Heroes, theater and suspensions of disbelief

PAD presents Jaclyn Backhaus’ ‘Men On Boats’ Feb. 21-March 1

The Cast of “Men On Boats.” (Photo: Danny Reise/Washington University)

“I was kidding. You’re cool. You make maps. You pack light. You’re not like … weirdly defensive or anything.”
— Hawkins

Ten brave men board four wooden skiffs for a pioneering journey across the vast, uncharted American West. Except that sites they discover are well known to countless generations of native peoples. And the rivers they float are theatrical sets, and the boats are really stage props.

And the men on the boats are not men.

In her provocative comedy “Men On Boats,” contemporary playwright Jaclyn Backhaus explores the narrative conventions of 19th-century heroism — as embodied by real-life explorer John Wesley Powell — as well as how our own expectations, in both theater and life, shape the ways we see.

“This is a very funny play,” said Andrea Urice, teaching professor of drama in the Performing Arts Department in Arts & Sciences at Washington University in St. Louis. Urice will direct the show in Edison Theatre Feb. 21-March 1. “Backhaus is a gifted comedic writer. But the point she’s making is that so many of our national stories are told from a very particular vantage point.

“So what happens if we tell this story through the voices of those who are often omitted?”

An interesting conflation

First produced by New York’s Clubbed Thumb theater company in 2015, “Men On Boats” is largely based on a 99-day expedition that Powell, a trained geologist and decorated Civil War veteran, led down the Green and Colorado rivers in 1869.

John Wesley Powell, c. 1881. (Photo: Library of Congress)

“Powell was an interesting guy, and somewhat progressive for his day,” Urice said. “He advocated for retaining indigenous languages and argued against relocating native peoples. But in other ways, he was still a creature of his era.”

For example, Powell and his men spend a good deal of time naming landmarks along the way: Flaming Gorge, Bright Angel Creek, Dirty Devil River and, most famously, the Grand Canyon. When one character briefly muses that such places must already have native names, the crew is nonplussed and responds with a collective shrug.

“This play is an interesting conflation,” Urice observed. “There’s the 1869 adventure story: a 1,000-mile journey on those extraordinarily treacherous western rivers. That really was an accomplishment. But the play also has a subversive wit that pokes at the idea, and ideology, of Manifest Destiny.”

In his New York Times review, theater critic Ben Brantley noted that “’Men on Boats’ starts from the realization that we can never recreate exactly how it was.” Instead, the play — like Lin-Manuel Miranda’s “Hamilton,” which also debuted in 2015 — employs diverse casting and current-day language to lower barriers between historical figures and contemporary audiences.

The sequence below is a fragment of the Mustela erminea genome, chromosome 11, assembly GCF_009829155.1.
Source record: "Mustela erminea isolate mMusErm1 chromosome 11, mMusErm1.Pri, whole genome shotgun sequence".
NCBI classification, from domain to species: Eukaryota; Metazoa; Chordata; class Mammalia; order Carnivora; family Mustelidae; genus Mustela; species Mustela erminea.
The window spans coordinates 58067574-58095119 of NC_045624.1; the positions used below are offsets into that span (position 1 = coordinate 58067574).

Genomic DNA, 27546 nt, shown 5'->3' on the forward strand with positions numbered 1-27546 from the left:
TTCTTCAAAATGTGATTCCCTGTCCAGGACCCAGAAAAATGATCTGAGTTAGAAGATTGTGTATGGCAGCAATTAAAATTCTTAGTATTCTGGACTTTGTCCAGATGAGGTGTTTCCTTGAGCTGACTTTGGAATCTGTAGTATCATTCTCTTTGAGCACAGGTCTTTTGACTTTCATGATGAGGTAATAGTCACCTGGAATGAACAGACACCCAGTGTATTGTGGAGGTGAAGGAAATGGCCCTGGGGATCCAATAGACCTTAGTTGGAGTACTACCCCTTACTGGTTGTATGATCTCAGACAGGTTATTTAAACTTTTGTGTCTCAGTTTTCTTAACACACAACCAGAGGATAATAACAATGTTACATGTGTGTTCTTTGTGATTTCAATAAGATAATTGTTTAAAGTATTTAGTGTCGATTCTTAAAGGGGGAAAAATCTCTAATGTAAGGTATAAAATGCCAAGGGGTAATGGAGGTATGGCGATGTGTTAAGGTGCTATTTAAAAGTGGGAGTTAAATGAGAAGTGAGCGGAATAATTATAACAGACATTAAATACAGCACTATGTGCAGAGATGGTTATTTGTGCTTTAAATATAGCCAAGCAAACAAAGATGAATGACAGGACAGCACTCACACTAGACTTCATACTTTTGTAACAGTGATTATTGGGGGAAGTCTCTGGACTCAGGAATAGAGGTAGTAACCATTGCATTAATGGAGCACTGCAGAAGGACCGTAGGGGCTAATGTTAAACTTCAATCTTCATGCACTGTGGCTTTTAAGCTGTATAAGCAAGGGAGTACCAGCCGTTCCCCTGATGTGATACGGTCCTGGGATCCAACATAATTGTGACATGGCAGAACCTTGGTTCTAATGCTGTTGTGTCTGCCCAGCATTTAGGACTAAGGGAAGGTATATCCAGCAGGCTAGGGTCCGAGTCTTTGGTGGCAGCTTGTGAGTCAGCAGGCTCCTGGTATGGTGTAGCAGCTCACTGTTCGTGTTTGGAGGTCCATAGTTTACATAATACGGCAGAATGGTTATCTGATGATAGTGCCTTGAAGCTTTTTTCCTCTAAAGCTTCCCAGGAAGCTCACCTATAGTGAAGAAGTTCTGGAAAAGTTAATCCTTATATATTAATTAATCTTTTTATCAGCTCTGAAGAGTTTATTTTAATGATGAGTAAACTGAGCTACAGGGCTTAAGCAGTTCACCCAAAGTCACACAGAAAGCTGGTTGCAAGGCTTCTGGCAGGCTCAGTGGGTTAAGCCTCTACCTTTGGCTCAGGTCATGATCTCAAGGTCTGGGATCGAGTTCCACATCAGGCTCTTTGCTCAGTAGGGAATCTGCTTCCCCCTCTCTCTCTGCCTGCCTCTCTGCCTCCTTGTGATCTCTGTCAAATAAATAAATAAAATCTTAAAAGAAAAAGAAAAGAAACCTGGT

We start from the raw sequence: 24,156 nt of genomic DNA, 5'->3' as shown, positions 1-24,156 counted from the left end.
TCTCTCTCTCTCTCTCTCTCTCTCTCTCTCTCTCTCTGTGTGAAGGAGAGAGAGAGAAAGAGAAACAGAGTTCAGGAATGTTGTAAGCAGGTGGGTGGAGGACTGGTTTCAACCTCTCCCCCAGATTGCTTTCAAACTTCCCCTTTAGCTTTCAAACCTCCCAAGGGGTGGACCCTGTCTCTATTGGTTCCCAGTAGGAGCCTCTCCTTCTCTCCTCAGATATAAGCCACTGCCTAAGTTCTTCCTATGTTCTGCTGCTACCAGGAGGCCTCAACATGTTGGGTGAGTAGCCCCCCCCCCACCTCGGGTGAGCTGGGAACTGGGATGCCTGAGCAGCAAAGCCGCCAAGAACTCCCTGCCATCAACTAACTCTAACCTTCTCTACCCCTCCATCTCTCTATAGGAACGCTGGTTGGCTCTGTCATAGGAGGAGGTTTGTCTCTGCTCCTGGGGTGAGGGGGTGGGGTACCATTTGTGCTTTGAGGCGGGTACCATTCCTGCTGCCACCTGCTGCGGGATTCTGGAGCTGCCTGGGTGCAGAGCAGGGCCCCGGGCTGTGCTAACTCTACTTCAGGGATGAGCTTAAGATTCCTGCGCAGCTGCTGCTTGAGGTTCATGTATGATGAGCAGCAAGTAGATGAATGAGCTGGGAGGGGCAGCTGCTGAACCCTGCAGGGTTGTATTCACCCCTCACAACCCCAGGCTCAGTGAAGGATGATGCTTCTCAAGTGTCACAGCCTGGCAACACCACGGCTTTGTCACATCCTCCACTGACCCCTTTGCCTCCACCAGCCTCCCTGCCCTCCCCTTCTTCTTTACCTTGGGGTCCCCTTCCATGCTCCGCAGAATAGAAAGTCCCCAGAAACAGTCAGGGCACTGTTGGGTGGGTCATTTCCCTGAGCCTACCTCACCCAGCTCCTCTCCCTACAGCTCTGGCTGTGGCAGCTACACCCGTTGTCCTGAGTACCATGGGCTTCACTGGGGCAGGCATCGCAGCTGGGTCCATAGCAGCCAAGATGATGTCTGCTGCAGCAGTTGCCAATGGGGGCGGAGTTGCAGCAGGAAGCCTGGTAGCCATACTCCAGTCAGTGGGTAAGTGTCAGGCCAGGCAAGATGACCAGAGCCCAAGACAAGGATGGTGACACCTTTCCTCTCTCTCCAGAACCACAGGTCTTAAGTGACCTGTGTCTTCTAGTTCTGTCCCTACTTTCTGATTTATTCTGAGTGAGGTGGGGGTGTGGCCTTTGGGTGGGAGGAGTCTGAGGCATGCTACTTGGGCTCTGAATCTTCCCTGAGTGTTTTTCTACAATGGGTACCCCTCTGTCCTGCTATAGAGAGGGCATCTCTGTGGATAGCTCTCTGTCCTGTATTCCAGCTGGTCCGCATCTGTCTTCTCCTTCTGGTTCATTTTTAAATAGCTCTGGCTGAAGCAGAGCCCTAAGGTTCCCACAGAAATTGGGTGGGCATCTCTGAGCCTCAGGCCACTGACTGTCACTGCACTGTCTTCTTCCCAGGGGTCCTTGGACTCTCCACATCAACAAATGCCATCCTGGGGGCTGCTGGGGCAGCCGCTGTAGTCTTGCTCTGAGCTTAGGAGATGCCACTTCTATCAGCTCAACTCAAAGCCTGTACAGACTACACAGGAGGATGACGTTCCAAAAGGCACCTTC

“There is a heightened sense of theatricality, but this is not camp,” Urice said. “The women wear period-appropriate male clothing, but they are not affecting male sound or movement, and I don’t think that any of Backhaus’ humor comes at the expense of gender.”

“Like any play, the actors form the characters from the clues embedded in the script,” Urice concluded. “The audience is just going to have to come along for the ride.”

Cast and crew

The cast of 10 stars Kyliah Thompson as John Wesley Powell, Maddie House-Tuck as William Dunn and Madison Lee as John Colton Sumner. Jenise Sheppard is Oramel (O.G.) Howland; Lucie Kirk is Seneca Howland, and Sarah James is Frank Goodman.

Sarah Del Carmen Camacho and Naomi Blair are George Young Bradley and Walter Henry Powell (Old Shady), respectively. Alisha Duvall is William Robert Hawkins, and Taya Bokert is Andrew Hall.

The scenic designer is Emmett Grosland, a 2005 performing arts alumnus. Costumes are by Dominique Rhea Glaros. Props are by Emily Frei. Lighting and sound are by Benjamin Gaffney and Benjamin Lewis. Music and projections are by Roger Netherton and Sean Savoie. The movement coordinator is 2015 alumnus Mitchell Manar. Dominick Ehling, a 2017 alumnus, served as rowing and boating consultant. The stage manager is 2015 alumnus Robert Landis, and the technical director is Mike Loui.


“Men On Boats” begins at 8 p.m. Friday and Saturday, Feb. 21 and 22; and at 2 p.m. Sunday, Feb. 23. Performances continue the following weekend, at 8 p.m. Friday and Saturday, Feb. 28 and 29; and at 2 p.m. Sunday, March 1.

Performances take place in Edison Theatre, located in Mallinckrodt Center, 6465 Forsyth Blvd. Tickets are $20, or free for Washington University students and $15 for other students, seniors and Washington University faculty and staff. Tickets are available through the Edison Theatre Box Office.

“Men on Boats” is presented by special arrangement with Dramatists Play Services Inc., New York.

For more information, call 314-935-6543.

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